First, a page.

Wednesday, 14 September 2016

Letter: On Being Gay in a Filipino-Chinese Family

Dear L,

As early as 15 years old, I knew I am a lesbian. But, I kept quiet then about it because I come from a very traditional Filipino-Chinese family.

We are so traditional that my father threatened to disown my brother when he dated a Filipina. 

He said, you will not receive a single cent from me if you choose that woman.  I saw my mother crying as she was begging him to end their relationship.

Given the chaos and emotional stress my brother, their only son, gave them, I didn't want to add to their burden during that time. 

My brother and his girlfriend fought for their relationship for 5 years while I patiently stayed in the closet.
Perhaps, he got tired or maybe he just became practical but my brother ended his relationship with his Filipina girlfriend and married another Fil-Chi, less than a year after the break-up. It was all so fast and I don't know how they managed to organize such a big wedding with around 1000 guests.  

My parents were beaming with pride.

A year after the wedding, my brother and his wife had a beautiful baby boy. 

Everyone was happy.

 I figured, it was the perfect time to come out and tell my family that I'm gay. 

I have already graduated and I was doing well in my first job.

I was wrong.

My mom cried. My dad was stunned and walked out of the room.

The following week, my sister-in-law and my mom asked me out for coffee. When we arrived at the coffee shop, I was surprised that there was a boy waiting for me. He was around 26 years old. 

So...apparently that coffee date was my first kaishao.

That night when we came home, mama kept asking me if I liked my date. I said, "Ma, I'm lesbian." She told me that it's just a phase and if I meet the right guy, I will change.

I didn't argue.

They attempted to introduce me to more boys. I always found an excuse not to go. 

After a year of trying, my mom spoke to me. She told me that I need to get married because I need someone to take care and provide for me. Our business will only go to my brother. I told mama that it's okay, I have a job.  She started crying again so that conversation went nowhere.

Back then I was really resentful because I felt  they just wanted to save face. I wasn't too convinced that they were  genuinely and selflessly concerned about my future.

I dated in secret, mostly I found my dates online because no one in my "Real" world wanted to acknowledge that I am gay.  

At every birthday and wedding, my relatives asked me "O Meron na ba?". I politely turned down every offer to introduce me to some Fil-Chi boy. Pero may nakakalusot. I'd get invited for dinner and when I get there, trick pala un

Eventually I found someone at work. We just got developed. I can't explain how it happened. 

My girlfriend only dated guys before me. I don't know but something just clicked  between us. Perhaps, it was the all the late nights we spent working in the office.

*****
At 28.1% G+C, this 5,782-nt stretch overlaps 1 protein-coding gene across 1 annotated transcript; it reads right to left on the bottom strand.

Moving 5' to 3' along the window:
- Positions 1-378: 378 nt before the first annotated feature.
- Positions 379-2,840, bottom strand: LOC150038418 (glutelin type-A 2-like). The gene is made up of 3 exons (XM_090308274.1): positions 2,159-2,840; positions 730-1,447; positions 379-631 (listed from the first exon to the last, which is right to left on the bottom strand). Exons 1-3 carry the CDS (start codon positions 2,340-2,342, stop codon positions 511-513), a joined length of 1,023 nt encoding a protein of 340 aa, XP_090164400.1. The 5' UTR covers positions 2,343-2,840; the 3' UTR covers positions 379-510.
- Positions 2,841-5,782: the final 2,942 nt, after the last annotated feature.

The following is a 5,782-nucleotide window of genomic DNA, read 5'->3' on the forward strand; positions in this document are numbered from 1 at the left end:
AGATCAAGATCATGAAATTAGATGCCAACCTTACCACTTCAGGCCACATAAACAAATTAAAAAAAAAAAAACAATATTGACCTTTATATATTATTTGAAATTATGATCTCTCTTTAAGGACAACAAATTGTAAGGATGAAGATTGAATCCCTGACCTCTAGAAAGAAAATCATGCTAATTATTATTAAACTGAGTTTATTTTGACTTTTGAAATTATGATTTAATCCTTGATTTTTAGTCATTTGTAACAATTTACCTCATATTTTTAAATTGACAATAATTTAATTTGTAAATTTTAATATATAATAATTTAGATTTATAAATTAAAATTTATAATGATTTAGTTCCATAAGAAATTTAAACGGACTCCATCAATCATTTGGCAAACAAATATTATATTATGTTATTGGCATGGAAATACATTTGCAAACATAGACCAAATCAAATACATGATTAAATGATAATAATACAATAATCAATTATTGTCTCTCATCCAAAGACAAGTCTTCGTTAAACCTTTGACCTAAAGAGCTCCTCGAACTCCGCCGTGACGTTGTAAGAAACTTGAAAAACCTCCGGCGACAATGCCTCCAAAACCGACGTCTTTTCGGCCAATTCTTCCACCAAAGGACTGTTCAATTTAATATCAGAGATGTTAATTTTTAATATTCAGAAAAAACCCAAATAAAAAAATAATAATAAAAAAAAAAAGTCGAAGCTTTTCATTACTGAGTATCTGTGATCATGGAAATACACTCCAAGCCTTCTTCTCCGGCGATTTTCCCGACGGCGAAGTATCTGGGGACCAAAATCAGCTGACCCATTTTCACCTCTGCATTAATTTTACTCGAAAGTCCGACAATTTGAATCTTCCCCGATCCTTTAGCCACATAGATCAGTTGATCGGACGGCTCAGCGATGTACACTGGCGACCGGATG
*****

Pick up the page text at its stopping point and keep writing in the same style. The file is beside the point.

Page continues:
After a year of dating, I tried to introduce her to my parents but they refuse to even let me finish my invitation.

I talked to my mom and told her na pagod na ako. I can't change. This is me. 

Mama cried and said,  "You know our only wish is that when we are gone, you will have a family of your own. That you will not be alone when you are old."

I tried to convince her that I won't be alone and adoption is always an options but she couldn't process it.

I saw the sadness and pain in her eyes. I felt guilty. 

But this is me...I can't change myself. 

So now, I decided to just keep this part of my life private. I'm still in a relationship with my girlfriend. Her parents are also in denial. It's such one big mess. 

I'm not sure how this will end. But, I'm really sure that I can't be straight just to make my parents happy. I really can't 


Note: Thanks Y for your letter. Thank you to all those who sent their letters too.


  1. Can I give my unsolicited $0.02? Y needs to believe in herself. She can't persuade even her own friends to accept her sexual orientation. If she can't make people who chose to be friends with her and she chose to be friends with, who I assume are around the same age as she is, who share similar interests and values as she does, then how can she expect her parents to accept her sexuality? Also if Y does the whole keeping quiet/not arguing strategy how will her parents understand? (Or her friends for that matter!) Y needs to engage her parents and explain herself and what being a lesbian means. It's going to be painful. There will be lots of disappointments and judgmental accusations. It's going to be a very long process. It might not work in the end. But family AND being true to yourself are worth the pain. Having a supportive girlfriend will help. Much support from, a random stranger on the internet

    1. I hope she reads this. Took me forever to post her letter. I actually haven't responded with an advice

    2. Hi, L. Can you also post letters about filchi gay guy? Thanks!

    3. Napaka ikli e. Parang pang comment. This one I posted is the most comprehensive and well constructed. I just literally clicked copy paste.

    4. I enjoy giving unsolicited advice. I feel like all the insights I've gained are being put to use. What would your advice be?

    5. To do whatever makes her happy. Some people are happy when others (i.e. Parents, friends, society) are happy...even at the expense of their own happiness.

      Some people pursue their own happiness regardless of how it affects others.

      Who am I to judge?

      So whatever makes her sleep soundly at night, that's what she should do.

    6. Good point. What does Y really want? What's her end goal? Sounds like Y is fairly young, below 25, so life is still open.